The cryptocurrency market has become sufficiently large that trade could make an impact on the national accounts of countries where trade volumes are largest. Should cryptocurrencies, therefore, be included in official national accounts data?
This was the question posed by the UK's Office for National Statistics (ONS) on Thursday in a lengthy discussion paper focusing on the similarities between gold and crypto-assets regarding their impact on trade flows.
In the paper, the ONS discusses – without coming to any firm conclusions – whether cryptocurrencies such as bitcoin should be classified as valuables. These are items on the national accounts that can be used as a store of value and are tradeable, but they have no impact on the production of other goods and services.
“What do you do with an asset which does not have a liability and does not play a role in production? Answer – you pop it into valuables and hope no-one really notices,” said Richard Heys, deputy chief economist at the ONS.
But this is not a perfect solution, according to the paper, as trade in valuables such as non-monetary gold – held and traded by individuals and institutions over exchanges such as the London Metal Exchange – has reached such magnitude in recent years it can change whether a country is in surplus or deficit. Indeed, it frequently does in the UK.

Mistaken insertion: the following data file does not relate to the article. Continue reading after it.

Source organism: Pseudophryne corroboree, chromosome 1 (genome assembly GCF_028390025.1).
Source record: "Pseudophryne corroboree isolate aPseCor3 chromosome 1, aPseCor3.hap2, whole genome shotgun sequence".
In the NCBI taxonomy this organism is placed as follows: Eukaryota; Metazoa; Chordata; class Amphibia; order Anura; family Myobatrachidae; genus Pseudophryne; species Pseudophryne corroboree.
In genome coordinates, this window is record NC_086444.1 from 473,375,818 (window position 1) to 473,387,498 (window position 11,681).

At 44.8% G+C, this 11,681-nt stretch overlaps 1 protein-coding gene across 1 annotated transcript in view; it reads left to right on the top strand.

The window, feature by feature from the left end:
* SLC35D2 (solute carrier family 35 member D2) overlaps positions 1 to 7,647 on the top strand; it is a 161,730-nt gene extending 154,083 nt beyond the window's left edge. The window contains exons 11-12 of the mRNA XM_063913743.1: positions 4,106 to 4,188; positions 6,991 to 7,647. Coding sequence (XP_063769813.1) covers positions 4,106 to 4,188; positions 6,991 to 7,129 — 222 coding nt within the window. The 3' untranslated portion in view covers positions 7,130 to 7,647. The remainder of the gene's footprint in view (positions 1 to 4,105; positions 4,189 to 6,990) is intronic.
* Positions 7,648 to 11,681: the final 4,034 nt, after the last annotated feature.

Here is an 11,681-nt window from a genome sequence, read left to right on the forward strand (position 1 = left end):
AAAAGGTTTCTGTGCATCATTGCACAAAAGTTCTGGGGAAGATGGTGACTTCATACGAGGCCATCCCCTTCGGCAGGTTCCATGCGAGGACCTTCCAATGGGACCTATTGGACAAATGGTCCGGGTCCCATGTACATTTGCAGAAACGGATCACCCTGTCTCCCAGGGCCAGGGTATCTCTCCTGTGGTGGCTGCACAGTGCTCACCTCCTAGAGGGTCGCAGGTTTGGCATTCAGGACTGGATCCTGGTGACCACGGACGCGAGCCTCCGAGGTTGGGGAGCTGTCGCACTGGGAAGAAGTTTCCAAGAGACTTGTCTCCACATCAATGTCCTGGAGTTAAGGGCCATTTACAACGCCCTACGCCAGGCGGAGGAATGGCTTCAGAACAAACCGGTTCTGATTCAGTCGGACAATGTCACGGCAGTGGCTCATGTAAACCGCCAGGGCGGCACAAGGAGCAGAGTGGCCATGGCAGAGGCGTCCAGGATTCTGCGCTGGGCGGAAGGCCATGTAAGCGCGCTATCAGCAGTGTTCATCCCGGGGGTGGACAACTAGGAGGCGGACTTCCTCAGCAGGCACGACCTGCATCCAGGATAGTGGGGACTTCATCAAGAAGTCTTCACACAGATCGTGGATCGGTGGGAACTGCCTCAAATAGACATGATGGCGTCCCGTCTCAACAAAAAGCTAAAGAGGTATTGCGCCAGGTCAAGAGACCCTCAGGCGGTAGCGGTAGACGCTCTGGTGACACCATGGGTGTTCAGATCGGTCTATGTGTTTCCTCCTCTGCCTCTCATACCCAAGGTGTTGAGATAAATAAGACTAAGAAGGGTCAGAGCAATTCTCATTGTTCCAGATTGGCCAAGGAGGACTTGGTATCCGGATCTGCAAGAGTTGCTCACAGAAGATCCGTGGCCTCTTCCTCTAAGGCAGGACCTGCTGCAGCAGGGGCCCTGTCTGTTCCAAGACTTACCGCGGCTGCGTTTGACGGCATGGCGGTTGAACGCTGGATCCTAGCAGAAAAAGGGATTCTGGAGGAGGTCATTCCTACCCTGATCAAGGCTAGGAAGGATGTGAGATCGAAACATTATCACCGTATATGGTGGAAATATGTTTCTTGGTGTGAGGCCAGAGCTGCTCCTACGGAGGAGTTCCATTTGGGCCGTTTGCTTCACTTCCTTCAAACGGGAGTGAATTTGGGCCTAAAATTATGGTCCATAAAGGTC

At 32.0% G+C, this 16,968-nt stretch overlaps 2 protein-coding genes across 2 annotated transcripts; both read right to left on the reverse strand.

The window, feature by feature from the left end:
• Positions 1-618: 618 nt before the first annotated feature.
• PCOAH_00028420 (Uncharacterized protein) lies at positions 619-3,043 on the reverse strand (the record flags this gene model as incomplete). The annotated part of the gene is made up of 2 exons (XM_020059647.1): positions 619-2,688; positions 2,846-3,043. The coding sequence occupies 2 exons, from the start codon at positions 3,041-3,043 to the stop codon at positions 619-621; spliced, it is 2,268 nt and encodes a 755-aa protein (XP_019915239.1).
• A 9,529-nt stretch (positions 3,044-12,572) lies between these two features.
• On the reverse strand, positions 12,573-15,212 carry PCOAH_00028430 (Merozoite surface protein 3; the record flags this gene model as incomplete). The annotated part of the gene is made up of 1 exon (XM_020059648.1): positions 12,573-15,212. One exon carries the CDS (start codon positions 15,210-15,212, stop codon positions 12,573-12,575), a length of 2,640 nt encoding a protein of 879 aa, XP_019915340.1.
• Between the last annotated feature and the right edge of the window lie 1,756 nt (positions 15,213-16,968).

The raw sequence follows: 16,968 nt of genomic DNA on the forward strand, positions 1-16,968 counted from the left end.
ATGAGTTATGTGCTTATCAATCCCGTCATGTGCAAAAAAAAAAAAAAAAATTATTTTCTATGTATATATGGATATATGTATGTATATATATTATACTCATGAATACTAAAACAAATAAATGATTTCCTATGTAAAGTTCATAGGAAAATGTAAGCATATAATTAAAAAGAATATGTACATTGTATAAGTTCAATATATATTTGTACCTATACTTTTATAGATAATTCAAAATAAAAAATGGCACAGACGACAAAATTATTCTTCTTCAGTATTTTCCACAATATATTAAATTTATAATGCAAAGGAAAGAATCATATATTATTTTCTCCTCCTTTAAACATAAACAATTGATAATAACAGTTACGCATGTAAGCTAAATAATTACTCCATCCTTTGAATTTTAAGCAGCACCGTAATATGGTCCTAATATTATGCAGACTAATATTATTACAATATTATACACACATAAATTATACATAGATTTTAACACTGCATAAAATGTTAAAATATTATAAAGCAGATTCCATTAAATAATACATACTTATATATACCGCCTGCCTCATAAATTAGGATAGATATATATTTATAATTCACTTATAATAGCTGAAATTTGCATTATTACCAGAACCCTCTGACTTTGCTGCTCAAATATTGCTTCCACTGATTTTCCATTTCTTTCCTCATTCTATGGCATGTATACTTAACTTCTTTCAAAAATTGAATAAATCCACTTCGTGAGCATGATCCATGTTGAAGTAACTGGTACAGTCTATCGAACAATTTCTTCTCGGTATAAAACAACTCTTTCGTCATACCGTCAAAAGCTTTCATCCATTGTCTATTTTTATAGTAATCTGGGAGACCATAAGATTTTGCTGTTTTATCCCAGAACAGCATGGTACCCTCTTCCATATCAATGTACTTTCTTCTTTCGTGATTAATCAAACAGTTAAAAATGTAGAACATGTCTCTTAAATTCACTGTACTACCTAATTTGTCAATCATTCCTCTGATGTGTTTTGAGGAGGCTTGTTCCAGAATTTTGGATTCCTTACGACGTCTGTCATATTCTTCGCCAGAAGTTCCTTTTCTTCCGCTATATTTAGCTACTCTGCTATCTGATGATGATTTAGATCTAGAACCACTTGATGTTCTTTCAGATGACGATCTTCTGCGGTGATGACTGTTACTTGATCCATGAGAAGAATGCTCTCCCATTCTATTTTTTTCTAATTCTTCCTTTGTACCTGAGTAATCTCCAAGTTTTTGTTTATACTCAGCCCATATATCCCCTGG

“In short, the impact of valuables is no longer small and no longer stable. And it could potentially get much worse,” Heys added.
Crypto market growth
The ongoing debate at the ONS on whether or not to include trade in crypto assets and, if so, how to classify them, is similar to the discussion that led to non-monetary gold being classified as a valuable.
Those engaged in the debate already know the cryptocurrency market is large and volatile and that trade is concentrated in a handful of exchanges in a small number of countries.
“The one thing we don’t know is which countries will end up playing host to the largest exchanges and therefore which countries will find their trade balance affected, like the UK experiences with gold,” said Heys.
So, should cryptocurrencies and valuables such as non-monetary gold be banded under the valuables category, or should they be treated as distinct classes of financial assets that have less of a distorting impact on trade flows?
“This solution would allow macroeconomic aggregates relating to trade and financial measures to continue to be produced in ways which are meaningful for users,” Heys said.
But the ONS is still unsure and invites economic analysts and experts to contribute to the debate by getting in touch at ONS.ESCOE@ons.gov.uk.
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